The tight-knit fabric of one Sacred Earth community

by Margaret Galiardi


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In early May a group of activists gathered in a small Minnesota town. There they heard one woman recount the story of coming across a notice of sale for some local land in the newspaper. The price was exorbitant. She immediately grew suspicious. In time it all came out: A knock at the door and a representative of a mining company offering an unsuspecting land owner $10,000 on the spot. All that was necessary was a signature committing to the sale of land. A million and half would soon follow. Never mind that what used to be a home would be turned into a huge mining pit just off one of America’s scenic roads. Nor was mention made of the fact that what was once pure well water would be unfit to drink and the crystal clear country air filled with miniscule cancer causing particles.

It’s all about the extraction of silica sand in parts of Minnesota and Wisconsin. Silica sand is that unique type of sand necessary to concoct the “fracking cocktail,” that is, the combination of water, sand and mostly unknown chemicals which make it possible to dislodge underground gas from the planet. The locals call it frack sand mining.

For sure there are differing opinions in the community. “Sand equals jobs,” say some. A few land owners stake their claim: “It’s our private property; we can do with it what we want.” Others retort:  “If ‘your’ polluted well means I can no longer safely drink ‘my’ water and breathe ‘my’ air without risk of inhaling carcinogens coming from ‘your’ land, is your property really ‘private’ after all?”

The anticipation of the pope’s encyclical on ecology and climate change grows with every passing day. Almost everyone seems to have their issue or angle which they hope will be addressed. (Some, on the other hand, wish the entire letter would never be published. EWTN has accused the pope of being hoodwinked into accepting the reality of climate change.) While I don’t expect to find anything in the encyclical about frack sand mining, it most certainly has to say something about the commons, those aspects of life affecting and shared by the entire global community, if the pope is to address climate justice as promised. Surely there will be a relationship able to be drawn to “your well and my drinking water.”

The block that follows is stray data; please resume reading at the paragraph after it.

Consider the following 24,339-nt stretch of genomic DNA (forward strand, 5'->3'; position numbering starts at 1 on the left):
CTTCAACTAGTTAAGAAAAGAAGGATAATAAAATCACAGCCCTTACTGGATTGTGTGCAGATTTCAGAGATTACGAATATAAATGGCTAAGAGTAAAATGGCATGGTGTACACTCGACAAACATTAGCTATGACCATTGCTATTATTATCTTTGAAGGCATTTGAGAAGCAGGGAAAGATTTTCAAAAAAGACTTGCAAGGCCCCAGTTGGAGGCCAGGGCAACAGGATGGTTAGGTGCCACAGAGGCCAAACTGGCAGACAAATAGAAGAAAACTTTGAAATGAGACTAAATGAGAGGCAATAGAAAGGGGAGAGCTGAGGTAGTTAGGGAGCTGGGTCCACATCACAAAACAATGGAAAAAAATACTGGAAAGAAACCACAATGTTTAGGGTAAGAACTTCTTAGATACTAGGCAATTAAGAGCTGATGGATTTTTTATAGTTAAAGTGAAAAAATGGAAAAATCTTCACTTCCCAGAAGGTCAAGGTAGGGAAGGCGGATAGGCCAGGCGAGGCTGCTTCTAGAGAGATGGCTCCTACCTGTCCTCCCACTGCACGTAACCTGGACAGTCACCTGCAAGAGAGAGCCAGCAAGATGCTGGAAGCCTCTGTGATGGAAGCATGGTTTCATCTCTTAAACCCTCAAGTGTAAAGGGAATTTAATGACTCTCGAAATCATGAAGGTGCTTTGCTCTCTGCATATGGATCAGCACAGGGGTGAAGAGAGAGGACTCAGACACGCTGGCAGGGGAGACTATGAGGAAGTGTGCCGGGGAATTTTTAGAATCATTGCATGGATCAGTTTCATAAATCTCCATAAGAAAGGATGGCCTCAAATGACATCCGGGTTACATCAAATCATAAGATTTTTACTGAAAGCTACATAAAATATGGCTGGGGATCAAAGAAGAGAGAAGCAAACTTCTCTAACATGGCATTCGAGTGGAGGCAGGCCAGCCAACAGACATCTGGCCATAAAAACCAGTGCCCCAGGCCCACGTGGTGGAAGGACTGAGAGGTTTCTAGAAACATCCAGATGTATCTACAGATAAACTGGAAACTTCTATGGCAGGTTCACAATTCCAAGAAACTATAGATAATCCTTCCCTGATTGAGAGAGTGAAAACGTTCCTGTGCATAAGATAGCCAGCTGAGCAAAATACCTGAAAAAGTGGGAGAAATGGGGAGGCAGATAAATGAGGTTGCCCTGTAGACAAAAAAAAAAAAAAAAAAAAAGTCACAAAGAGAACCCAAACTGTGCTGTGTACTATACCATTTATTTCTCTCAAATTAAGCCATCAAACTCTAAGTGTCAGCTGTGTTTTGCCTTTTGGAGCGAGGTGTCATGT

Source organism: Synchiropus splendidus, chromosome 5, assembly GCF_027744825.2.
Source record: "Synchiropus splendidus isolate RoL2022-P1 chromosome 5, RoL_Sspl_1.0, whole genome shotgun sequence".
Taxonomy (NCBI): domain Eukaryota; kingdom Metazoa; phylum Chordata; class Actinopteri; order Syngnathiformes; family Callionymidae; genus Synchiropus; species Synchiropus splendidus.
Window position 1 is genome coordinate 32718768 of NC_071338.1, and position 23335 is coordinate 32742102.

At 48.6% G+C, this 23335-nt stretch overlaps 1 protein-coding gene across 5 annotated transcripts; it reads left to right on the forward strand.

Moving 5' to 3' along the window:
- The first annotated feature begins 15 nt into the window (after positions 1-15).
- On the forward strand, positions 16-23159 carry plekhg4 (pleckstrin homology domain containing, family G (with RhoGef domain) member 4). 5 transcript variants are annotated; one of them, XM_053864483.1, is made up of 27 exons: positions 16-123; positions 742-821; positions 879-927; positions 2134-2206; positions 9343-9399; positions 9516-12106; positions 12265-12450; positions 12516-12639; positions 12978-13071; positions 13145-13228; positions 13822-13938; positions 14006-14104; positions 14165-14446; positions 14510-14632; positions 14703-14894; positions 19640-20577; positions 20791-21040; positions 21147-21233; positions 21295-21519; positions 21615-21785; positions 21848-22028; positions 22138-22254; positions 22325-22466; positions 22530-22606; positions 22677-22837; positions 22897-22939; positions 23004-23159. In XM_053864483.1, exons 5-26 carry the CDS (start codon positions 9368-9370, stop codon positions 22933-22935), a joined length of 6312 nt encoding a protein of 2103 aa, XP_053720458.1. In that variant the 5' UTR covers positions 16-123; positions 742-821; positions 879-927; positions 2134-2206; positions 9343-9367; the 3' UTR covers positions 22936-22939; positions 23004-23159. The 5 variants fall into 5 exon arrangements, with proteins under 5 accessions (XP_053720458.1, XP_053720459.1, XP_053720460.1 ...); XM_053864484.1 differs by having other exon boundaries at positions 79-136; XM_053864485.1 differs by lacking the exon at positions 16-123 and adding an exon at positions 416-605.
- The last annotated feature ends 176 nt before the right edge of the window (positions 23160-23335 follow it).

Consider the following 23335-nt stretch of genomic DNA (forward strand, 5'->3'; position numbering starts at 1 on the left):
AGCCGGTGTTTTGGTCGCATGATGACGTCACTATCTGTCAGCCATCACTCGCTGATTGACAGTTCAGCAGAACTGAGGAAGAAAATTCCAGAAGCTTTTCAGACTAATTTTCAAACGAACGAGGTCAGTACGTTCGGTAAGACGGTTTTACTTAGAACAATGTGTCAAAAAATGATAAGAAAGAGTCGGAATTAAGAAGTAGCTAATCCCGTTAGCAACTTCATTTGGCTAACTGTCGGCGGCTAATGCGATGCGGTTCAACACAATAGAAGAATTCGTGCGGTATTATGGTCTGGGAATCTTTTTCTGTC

I had read lots about fracking but little about frack sand mining before preparing to give the key note at this gathering of about one hundred Minnesota/Wisconsin activists. This is strangely reminiscent of what years ago was referred to as the “Parable of the Babies Floating Down the River.” Surely you recall the story of those at the water’s edge rescuing first one, then two, then three babies mysteriously floating down stream. Only after the receiving village set up an entire infrastructure to deal with the orphaned babies does someone go upstream to check out the problem at its source. While there may be a shred of truth in the reasoning which says, “No mining of the sand for fracking, no fracking,” we need something far deeper to walk us back from the precipice on which we stand as a global community on so very many fronts. 

While we rightly look to the encyclical for this kind of guidance, perhaps it will be very much up to us and the way we use the Pope’s words to make certain they have the desired impact. It will be easy to use the words as ammunition to fire at one another to make our predetermined points. Easy, but far from sufficient. Rather, it seems the invitation is to do the really hard work of internalizing what for sure will be behind every word written: The fact that nanosecond by nanosecond, we are held in existence, woven by Resurrecting Love with all our differences into the tight-knit fabric of one sacred Earth community – people and planet – together an irreplaceable manifestation of the Divine. Contemplating this will make all the difference.

[Margaret Galiardi, is a Dominican Sister from Amityville, New York, whose passion is the contemplative integration of justice and peace for people and planet. She is a “lover of the wild,” a spiritual director and workshop and retreat leader who has lectured nationally on the New Cosmology and the Christian Story. She spent a year living with the Trappistine monks in their monastery on the Lost Coast of Northern California in the Redwood Forest.]